And check out the malicious payload the file delivered, according to the 360 Threat Intelligence Center:
And for our last examples of how hackers use curiosity to kill the cat—er, network—check out these unexpected emails and attachments that appear and make you wonder if someone at the organization actually needs this forwarded to them.
And here's one that could make your employees wonder: did the State Department accidentally share some confidential information with me? Yes, but only for a "short time," according to this phishing example:
And watch for sophisticated fake invoices which look really good and contain legitimate logos.
Hackers use fake security alerts like this one—exclamation mark and all. Clearly, it's urgent: "Virus Infection Blocked... Virus will steal and delete your iCloud, Photos and contacts if you don't Act Now."
And how convenient, there are two buttons you can click to get phished. Choose Install or choose Cancel and you've been hooked by hackers.
Here's another urgent example that came in via text message or SMS:
With Card Alert mentioned three times, AMEX must really need to get a hold of you. Most employees may not notice the http:// is missing the "s" on the end, and honestly, credit card companies do send a lot of alerts these days.
Studies have shown that most of us are willing to help, which is why campaigns asking for help are often very successful. Unfortunately, hackers and cybercriminals use major tragedies to appeal for help—but they are only helping themselves.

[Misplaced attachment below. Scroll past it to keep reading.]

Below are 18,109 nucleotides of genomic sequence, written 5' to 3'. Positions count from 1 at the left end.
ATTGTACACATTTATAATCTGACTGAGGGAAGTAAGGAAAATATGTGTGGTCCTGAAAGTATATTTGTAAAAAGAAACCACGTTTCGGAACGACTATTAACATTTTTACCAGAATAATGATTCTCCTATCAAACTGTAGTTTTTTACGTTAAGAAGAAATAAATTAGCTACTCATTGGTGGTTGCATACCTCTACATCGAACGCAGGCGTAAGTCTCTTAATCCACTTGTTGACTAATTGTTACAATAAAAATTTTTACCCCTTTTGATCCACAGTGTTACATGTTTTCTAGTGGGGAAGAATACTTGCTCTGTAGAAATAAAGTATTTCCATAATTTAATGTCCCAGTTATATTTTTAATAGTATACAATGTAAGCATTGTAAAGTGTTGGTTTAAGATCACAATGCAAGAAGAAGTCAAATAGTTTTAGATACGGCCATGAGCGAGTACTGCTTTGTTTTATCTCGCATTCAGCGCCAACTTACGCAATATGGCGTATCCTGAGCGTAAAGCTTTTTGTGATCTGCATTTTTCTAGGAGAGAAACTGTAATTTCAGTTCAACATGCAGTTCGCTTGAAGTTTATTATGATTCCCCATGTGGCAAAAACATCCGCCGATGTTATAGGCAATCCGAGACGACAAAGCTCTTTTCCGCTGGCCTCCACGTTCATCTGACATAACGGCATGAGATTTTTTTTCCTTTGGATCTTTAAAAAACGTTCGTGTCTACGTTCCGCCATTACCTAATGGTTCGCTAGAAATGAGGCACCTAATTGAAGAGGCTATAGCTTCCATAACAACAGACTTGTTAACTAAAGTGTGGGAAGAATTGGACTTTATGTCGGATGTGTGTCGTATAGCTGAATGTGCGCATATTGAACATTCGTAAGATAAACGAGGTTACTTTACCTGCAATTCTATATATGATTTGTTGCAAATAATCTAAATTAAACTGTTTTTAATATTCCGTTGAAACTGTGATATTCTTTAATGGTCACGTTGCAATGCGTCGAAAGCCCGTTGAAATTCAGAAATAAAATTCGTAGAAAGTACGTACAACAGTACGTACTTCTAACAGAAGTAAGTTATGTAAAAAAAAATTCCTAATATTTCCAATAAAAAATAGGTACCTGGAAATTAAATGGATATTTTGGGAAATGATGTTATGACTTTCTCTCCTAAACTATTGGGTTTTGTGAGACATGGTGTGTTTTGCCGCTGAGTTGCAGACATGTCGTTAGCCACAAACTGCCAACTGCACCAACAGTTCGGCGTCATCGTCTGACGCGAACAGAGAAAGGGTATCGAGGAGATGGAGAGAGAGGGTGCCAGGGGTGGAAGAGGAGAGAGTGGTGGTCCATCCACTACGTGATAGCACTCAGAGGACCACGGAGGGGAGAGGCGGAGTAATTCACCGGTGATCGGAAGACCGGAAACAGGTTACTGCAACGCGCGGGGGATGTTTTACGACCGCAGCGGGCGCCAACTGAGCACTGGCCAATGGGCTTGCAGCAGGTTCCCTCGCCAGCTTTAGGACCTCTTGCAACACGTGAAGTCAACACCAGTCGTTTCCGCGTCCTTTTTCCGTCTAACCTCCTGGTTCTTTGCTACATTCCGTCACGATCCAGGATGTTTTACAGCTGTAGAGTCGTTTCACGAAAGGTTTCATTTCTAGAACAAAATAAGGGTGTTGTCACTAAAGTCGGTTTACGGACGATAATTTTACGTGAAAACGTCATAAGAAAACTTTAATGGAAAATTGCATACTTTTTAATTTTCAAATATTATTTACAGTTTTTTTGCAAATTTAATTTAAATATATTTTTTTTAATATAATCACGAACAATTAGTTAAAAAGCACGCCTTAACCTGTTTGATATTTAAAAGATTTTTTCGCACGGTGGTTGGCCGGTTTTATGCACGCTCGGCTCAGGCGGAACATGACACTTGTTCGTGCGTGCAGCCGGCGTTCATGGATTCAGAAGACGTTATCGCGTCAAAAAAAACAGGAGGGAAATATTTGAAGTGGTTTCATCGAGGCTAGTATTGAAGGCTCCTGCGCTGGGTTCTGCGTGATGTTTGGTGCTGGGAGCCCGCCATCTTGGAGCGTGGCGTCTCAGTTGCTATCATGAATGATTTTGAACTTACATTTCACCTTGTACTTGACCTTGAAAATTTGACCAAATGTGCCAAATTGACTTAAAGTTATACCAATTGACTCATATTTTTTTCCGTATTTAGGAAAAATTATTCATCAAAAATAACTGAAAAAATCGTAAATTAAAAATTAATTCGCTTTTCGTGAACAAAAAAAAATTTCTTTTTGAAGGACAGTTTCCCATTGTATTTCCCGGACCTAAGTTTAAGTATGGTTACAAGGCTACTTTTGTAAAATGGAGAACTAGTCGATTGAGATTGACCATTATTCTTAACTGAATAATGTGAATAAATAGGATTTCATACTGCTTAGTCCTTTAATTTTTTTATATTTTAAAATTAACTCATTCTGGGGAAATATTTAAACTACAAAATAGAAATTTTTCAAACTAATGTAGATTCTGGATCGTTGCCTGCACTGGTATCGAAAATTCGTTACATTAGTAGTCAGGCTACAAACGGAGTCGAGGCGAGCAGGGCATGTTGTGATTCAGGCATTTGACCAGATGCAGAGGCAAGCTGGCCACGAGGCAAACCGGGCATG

Here's an example from the New Zealand mosque shootings that killed more than 50 people in March 2019:
"Cyber bad actors are spoofing Westpac, which is one of Australia’s four major banking organizations and one of the largest banks in New Zealand.
These emails are NOT from Westpac and we advise anyone who receives one to forward it to firstname.lastname@example.org. If you hover over the link you'll see it goes to a scam site called mothersawakening. The account number they supply is NOT the correct account for donations."
And now, here we are, back with hacker Kevin Mitnick's old friend, fear. Hackers love to use fear against us.
We are seeing this right now in COVID-19 related cyberattacks, like the app that promises to alert you of new cases on "your street" but once you download it, it serves up ransomware instead. And guess what, this part of the attack also uses fear. Pay $100 in Bitcoin or lose your contacts, photos, and everything on your phone.
Here's another example of fear.
A security report against my American Express account? I'm afraid I'll get cut off from my account if I don't respond:
To proceed, all I have to do is open and fill out the attached web form. That makes it so easy for hackers.
And how about the old "someone has accessed your account" phishing routine and you'd better enter your username and password to figure out who it was:
And there are many "account closing" and similar type of phishing emails, often featuring the actual logo of your own bank.
The bottom line on hackers using our emotions against us is that they want us to make an emotional decision about acting "now" before we stop to think things through.
And KnowBe4's Erich Kron says this should be your litmus test when you are going through your inbox:
"If an email comes in and it triggers an emotional reaction—you should step back. That should be a red flag."
Emotion is a red flag that cybercriminals are targeting you in an attack, during the coronavirus and long after the worst of the pandemic has subsided.